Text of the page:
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It was nice that when one of Justin Trudeau’s friends inexplicably fell upward into a more high-profile cabinet post, there were also promotions for some of the Liberals’ brighter lights.

Seamus O’Regan’s 17 months as Veterans Affairs minister was no tour de force, so you’d expect there would be a question mark on his judgment rather than a gold star. But Mr. Trudeau moved him to Indigenous Services, a bigger hot seat that’s likely to be very visible in an election year.

The Prime Minister called his friend a “leader in cabinet,” but if so, it was leadership that wasn’t obvious to the outside world, with Mr. O’Regan sometimes displaying a loose command of his portfolio and suspect political judgment.

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It’s a good thing for Mr. Trudeau, then, that he was able to promote Jane Philpott, the cabinet’s paragon of quiet competence, from Indigenous Services to a major economic portfolio, Treasury Board. And for good measure, he lifted sharp-minded David Lametti, a former McGill law professor, straight into the Justice portfolio.

Still, Monday’s cabinet shuffle stuck out as a peculiar game of political Chutes and Ladders that included some odd choices. There was the sudden demotion of Jody Wilson-Raybould, dropped from Justice to Veterans Affairs, the not-easily explained promotion for Mr. O’Regan and, with that, some strange gaps left in important places.

The immediate reason for the shuffle was the resignation of Treasury Board president Scott Brison, which meant Mr. Trudeau had to put a Nova Scotia MP into cabinet and shift a more experienced minister into the Treasury Board.

The filling of the Nova Scotia slot was the most obvious political move of the day – and not only because the job went to MP Bernadette Jordan, who represents a riding the Liberals rarely win, South Shore-St. Margarets. It’s also because she was handed a new portfolio, Rural Economic Development, mandated to deal with issues that matter to small communities, such as internet access – and to score points in a lot of swing ridings, notably in Atlantic Canada.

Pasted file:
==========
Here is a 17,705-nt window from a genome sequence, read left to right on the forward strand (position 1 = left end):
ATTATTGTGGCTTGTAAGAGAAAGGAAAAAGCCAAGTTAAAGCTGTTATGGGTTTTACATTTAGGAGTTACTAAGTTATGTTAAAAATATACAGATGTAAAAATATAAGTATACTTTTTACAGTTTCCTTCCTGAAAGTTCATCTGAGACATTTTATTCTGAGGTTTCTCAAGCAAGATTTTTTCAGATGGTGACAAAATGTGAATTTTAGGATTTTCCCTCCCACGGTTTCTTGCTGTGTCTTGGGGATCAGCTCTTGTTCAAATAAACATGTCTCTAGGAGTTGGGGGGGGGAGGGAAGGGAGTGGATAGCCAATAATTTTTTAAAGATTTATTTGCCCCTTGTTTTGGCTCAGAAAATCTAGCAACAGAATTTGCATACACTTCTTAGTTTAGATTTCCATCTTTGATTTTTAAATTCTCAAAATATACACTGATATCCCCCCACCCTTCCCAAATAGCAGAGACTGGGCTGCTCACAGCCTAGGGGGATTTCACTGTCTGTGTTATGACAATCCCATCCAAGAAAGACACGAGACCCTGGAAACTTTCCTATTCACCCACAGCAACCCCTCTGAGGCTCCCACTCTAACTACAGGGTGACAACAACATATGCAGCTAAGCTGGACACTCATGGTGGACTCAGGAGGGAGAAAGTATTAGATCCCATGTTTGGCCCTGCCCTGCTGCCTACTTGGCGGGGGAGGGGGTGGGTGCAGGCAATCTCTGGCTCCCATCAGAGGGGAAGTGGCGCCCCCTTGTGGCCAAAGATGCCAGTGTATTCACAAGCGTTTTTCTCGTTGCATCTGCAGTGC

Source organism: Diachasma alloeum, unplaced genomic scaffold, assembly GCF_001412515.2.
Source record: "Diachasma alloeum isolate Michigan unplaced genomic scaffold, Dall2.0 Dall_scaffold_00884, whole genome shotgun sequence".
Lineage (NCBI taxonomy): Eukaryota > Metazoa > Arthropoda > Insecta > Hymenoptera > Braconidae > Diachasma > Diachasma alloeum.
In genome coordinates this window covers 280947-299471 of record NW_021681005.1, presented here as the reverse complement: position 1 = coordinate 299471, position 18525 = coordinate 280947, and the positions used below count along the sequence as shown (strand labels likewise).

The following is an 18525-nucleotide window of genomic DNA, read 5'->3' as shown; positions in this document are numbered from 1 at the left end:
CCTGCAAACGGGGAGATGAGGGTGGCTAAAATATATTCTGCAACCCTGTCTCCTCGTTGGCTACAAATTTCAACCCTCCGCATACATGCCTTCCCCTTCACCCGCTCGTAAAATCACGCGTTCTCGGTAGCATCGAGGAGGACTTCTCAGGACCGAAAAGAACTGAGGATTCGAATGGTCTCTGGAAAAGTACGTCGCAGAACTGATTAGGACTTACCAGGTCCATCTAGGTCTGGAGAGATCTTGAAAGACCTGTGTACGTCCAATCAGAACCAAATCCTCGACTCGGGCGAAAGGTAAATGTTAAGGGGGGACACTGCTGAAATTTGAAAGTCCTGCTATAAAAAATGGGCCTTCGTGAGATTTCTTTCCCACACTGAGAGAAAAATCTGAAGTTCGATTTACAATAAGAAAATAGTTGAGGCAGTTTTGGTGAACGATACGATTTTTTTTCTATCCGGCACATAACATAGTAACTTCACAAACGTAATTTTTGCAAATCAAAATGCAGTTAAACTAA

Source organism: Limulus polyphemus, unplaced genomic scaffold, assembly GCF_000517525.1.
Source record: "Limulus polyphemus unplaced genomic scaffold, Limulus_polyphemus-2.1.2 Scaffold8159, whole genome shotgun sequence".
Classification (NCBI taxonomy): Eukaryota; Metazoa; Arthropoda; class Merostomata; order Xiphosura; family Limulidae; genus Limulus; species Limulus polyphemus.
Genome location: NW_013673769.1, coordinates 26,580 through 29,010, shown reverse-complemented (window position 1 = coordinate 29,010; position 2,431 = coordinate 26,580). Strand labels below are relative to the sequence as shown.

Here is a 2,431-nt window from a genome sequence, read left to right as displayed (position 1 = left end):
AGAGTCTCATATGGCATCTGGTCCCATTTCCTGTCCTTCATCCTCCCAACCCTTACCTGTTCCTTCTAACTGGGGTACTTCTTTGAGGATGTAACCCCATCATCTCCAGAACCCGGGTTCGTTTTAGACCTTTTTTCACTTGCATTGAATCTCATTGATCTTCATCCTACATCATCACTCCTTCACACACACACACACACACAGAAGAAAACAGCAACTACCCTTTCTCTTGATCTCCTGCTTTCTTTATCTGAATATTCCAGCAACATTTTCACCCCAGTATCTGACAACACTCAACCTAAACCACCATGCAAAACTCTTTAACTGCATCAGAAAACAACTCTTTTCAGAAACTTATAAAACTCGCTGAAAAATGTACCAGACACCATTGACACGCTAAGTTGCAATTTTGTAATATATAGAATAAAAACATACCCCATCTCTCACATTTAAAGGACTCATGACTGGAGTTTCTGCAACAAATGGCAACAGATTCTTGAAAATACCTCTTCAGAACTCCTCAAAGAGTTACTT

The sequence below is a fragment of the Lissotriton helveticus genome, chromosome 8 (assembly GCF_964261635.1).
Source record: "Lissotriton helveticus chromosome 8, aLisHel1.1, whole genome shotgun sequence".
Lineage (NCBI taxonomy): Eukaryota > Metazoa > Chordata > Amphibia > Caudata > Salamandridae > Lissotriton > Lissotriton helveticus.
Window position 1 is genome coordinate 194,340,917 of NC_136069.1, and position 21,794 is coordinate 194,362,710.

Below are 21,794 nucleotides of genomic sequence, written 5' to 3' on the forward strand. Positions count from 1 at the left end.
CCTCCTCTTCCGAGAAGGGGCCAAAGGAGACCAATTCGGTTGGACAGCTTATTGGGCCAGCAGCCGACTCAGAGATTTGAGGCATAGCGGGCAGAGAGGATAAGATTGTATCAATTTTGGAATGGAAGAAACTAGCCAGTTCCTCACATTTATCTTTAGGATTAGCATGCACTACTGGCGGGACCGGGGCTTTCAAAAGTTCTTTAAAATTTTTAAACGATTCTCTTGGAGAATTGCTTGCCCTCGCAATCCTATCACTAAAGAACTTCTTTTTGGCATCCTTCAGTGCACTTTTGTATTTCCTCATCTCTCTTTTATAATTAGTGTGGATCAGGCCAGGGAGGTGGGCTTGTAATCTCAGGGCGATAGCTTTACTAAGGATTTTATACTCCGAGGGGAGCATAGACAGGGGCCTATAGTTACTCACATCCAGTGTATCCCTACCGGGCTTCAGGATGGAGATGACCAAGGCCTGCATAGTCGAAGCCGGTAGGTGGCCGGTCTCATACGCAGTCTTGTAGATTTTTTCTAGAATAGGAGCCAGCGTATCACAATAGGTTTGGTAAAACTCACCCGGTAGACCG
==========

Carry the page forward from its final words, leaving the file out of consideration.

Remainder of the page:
One big surprise was the precipitous fall of Ms. Wilson-Raybould. The appointment of an Indigenous woman as Justice minister had been seen as a milestone in 2015, but on Monday she dropped several pegs to Veterans Affairs, notable mostly for its pitfalls.

There have been rumours that Ms. Wilson-Raybould was rough on officials and staff and rubbed some of her colleagues the wrong way – MaryAnn Mihychuk was bumped from cabinet for similar reasons in 2017. But Ms. Wilson-Raybould was far from a political liability. She had spent three years in a high-profile portfolio without committing any embarrassing blunders. It seemed odd that Mr. Trudeau suddenly clipped his minister’s wings before an election.

That demotion probably made Ms. Philpott’s promotion all the more inevitable. Mr. Trudeau needed an experienced hand, but with Ms. Wilson-Raybould going down the ladder – and after the demotion of Mélanie Joly last July to the Tourism portfolio – it was good politics to move a woman into a senior economic portfolio.

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But it meant pulling Ms. Philpott from Indigenous Services, where she was winning plaudits for making unexpected progress. She was put into the job because she was a hands-on minister, trusted to make headway on a perennial problem file. Her departure leaves a skills gap, and Mr. O’Regan isn’t the most probable minister to fill it.

The job was a new portfolio, created in 2017 when Indian Affairs was split in two, and Ms. Philpott was handed the task of improving services and bleak social outcomes for Indigenous communities – lifting boil-water advisories, reducing the number of children taken into care and so on.

Now it’s an election year, when the Liberals' big promise to revamp the way Ottawa deals with Indigenous Canadians will be judged, and Mr. Trudeau has moved his most credible figure on the file to a portfolio that is more concerned with internal government matters.

In the end, of course, a prime minister has to fill the slots. Mr. Brison’s departure required an election-year shuffle, and Mr. Trudeau decided to keep it to a few shifts rather than a major renovation of his government. Once you decide to keep most of the big names in place, there aren’t as many options for change. But in this peculiar shuffle, Mr. Trudeau filled some holes with square pegs.

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